Importers seek release of ‘hot’ cars in Port Irene
Used-car importers in Cagayan Valley have asked Customs Commissioner Ruffy Biazon to allow the release of more than 200 second-hand cars and vans that arrived in Port Irene, Cagayan, on Monday, allegedly in defiance of a Supreme Court ruling upholding a 2001 executive order banning the importation of used vehicles into the country.
Jaime Vicente, president of the Automotive Rebuilders’ Industry of Cagayan Valley, cited an executive order issued by former President Gloria Macapagal-Arroyo in 2005 that detailed the duties for the importation of second-hand motor vehicles and apparently allowed such imports.
Biazon had stopped the release of 200 second-hand cars and vans and of the 400 more that are being shipped to Port Irene until the bureau heard from the Supreme Court.
Biazon said the Bureau of Customs (BOC) was getting a certificate of finality from the Supreme Court on its decision affirming the validity of Executive Order No. 156, issued by former President Gloria Macapagal-Arroyo, which banned the importation of used vehicles, except for trucks, buses and special purpose vehicles.
“We just want to make sure. We want to have legal cover for our actions so we’ve suspended the processing of their papers,” Biazon said in an interview.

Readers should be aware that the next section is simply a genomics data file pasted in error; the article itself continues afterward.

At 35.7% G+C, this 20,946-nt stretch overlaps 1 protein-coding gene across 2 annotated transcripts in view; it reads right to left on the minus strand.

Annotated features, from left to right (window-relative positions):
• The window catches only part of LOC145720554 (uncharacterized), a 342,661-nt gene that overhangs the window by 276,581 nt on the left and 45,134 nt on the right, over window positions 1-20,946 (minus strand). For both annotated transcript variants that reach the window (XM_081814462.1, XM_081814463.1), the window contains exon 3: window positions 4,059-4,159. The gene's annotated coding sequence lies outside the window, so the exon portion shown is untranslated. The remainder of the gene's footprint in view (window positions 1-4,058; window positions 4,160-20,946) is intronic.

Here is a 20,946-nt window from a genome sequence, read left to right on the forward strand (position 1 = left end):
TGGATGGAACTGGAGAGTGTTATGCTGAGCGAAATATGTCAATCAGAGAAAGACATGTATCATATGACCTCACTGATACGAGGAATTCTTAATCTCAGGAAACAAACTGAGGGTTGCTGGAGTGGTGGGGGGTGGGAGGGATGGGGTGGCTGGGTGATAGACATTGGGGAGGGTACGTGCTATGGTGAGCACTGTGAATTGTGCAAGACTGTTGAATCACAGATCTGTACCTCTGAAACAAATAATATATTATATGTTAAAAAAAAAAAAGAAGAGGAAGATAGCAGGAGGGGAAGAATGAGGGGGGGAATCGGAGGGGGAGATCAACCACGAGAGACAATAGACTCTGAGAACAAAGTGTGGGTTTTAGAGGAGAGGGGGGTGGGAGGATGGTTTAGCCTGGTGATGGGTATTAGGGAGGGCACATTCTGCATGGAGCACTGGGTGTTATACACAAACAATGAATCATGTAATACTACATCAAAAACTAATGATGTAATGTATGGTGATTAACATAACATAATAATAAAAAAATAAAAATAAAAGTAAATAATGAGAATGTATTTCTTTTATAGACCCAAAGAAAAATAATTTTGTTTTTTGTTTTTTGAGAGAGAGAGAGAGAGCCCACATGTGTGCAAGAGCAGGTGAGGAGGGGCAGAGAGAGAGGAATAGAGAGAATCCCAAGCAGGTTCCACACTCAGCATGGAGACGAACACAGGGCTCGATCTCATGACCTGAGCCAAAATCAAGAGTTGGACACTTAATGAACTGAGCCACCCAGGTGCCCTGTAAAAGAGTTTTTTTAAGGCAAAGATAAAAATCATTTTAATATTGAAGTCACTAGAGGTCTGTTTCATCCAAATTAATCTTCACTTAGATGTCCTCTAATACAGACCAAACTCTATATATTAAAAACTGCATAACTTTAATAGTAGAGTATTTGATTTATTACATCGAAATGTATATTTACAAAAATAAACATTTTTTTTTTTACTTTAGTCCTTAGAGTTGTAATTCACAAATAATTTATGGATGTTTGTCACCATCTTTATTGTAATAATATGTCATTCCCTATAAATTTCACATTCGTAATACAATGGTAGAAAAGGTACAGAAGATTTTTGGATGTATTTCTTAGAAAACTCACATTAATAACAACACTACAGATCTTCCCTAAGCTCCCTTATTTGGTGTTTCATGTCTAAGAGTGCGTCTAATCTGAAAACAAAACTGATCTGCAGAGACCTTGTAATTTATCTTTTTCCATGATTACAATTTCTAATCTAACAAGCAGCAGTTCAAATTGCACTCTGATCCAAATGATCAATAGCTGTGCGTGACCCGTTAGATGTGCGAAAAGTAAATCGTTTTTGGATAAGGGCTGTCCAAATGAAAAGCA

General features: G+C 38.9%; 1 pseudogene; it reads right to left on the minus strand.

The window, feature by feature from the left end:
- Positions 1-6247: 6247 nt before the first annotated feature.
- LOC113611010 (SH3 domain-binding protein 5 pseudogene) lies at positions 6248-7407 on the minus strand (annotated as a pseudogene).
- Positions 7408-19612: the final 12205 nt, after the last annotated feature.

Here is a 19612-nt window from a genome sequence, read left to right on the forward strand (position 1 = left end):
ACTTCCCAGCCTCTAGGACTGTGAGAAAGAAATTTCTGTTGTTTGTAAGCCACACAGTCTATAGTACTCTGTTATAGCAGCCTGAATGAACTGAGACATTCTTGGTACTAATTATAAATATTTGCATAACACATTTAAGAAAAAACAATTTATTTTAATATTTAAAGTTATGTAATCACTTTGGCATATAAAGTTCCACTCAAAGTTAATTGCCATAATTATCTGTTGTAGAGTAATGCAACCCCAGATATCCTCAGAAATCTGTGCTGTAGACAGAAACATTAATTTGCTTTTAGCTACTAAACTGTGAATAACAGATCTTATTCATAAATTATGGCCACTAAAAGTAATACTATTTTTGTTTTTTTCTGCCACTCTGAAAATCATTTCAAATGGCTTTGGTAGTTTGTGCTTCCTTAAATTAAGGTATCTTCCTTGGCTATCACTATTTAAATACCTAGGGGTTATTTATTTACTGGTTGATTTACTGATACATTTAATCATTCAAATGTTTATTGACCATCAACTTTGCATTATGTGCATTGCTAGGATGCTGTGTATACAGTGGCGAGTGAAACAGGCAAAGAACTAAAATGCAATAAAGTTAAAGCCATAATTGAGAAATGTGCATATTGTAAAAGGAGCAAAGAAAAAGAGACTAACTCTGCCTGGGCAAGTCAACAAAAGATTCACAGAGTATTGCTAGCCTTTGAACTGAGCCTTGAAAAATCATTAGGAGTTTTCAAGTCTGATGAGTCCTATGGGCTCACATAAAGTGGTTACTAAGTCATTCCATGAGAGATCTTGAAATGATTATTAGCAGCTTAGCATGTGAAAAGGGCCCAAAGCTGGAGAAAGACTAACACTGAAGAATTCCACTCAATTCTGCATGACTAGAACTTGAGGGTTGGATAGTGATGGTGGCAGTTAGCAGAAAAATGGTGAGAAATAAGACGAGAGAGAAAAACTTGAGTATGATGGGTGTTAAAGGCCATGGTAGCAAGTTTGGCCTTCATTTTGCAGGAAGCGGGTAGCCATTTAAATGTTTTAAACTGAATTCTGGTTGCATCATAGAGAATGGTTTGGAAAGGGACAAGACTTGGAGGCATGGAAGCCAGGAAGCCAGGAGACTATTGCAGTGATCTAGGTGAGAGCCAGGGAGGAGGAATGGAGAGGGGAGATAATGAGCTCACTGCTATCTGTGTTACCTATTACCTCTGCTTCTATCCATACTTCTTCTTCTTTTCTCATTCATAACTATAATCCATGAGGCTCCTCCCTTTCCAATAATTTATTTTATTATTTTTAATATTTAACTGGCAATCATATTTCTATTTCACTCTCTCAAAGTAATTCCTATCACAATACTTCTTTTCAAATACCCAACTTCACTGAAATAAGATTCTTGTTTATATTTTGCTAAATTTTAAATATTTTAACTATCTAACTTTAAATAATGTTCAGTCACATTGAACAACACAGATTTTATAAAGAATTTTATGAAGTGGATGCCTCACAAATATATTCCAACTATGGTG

On Thursday Biazon ordered all customs officials assigned at the Cagayan Special Economic Zone and Freeport (CSEZFP) not to process any vehicle importation pending clarification on the finality of the Supreme Court decision affirming the constitutionality of EO 156,
“That order applies. So, yes the processing [of the shipment of 400 second-hand cars] will also be suspended,” he said.
Biazon said he had yet to see the letter from the importers in Cagayan Valley, but added that he understood their predicament.
“They might be concerned about the 30-day limit for the filing of their entries. Because if they fail to do that, the vehicles would be considered abandoned,” he said.
Biazon said he believed the matter could be resolved before the deadline.
“It depends on when the [200 cars arrived but] I think that there is still time. I’ve already given a verbal order for my men to get the certification from the Supreme Court,” he said.
In his letter to Biazon, Vicente said the Supreme Court upheld with finality the constitutionality of Arroyo’s EO 418 except its provision levying a P500,000 additional duty on each used car import over and above the regular tariffs under the customs code.